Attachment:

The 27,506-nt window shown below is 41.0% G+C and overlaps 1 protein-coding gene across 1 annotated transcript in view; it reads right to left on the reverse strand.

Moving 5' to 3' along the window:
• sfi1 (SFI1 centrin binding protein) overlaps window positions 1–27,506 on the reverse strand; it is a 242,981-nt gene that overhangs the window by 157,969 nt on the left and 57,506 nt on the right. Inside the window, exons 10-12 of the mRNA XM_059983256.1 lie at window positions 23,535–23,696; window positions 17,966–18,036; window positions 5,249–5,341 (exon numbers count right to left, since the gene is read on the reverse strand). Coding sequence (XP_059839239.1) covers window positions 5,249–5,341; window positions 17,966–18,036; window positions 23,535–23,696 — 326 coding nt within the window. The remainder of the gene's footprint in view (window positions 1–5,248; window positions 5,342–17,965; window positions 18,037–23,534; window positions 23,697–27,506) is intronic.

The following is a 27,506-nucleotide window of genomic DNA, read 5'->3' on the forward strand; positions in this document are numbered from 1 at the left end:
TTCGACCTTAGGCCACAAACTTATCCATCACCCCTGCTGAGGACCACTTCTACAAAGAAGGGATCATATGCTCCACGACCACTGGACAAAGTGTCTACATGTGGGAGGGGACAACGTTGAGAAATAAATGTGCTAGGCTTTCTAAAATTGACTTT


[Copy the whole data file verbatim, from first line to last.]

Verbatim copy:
The 27,506-nt window shown below is 41.0% G+C and overlaps 1 protein-coding gene across 1 annotated transcript in view; it reads right to left on the reverse strand.

Moving 5' to 3' along the window:
• sfi1 (SFI1 centrin binding protein) overlaps window positions 1–27,506 on the reverse strand; it is a 242,981-nt gene that overhangs the window by 157,969 nt on the left and 57,506 nt on the right. Inside the window, exons 10-12 of the mRNA XM_059983256.1 lie at window positions 23,535–23,696; window positions 17,966–18,036; window positions 5,249–5,341 (exon numbers count right to left, since the gene is read on the reverse strand). Coding sequence (XP_059839239.1) covers window positions 5,249–5,341; window positions 17,966–18,036; window positions 23,535–23,696 — 326 coding nt within the window. The remainder of the gene's footprint in view (window positions 1–5,248; window positions 5,342–17,965; window positions 18,037–23,534; window positions 23,697–27,506) is intronic.

The following is a 27,506-nucleotide window of genomic DNA, read 5'->3' on the forward strand; positions in this document are numbered from 1 at the left end:
TTCGACCTTAGGCCACAAACTTATCCATCACCCCTGCTGAGGACCACTTCTACAAAGAAGGGATCATATGCTCCACGACCACTGGACAAAGTGTCTACATGTGGGAGGGGACAACGTTGAGAAATAAATGTGCTAGGCTTTCTAAAATTGACTTT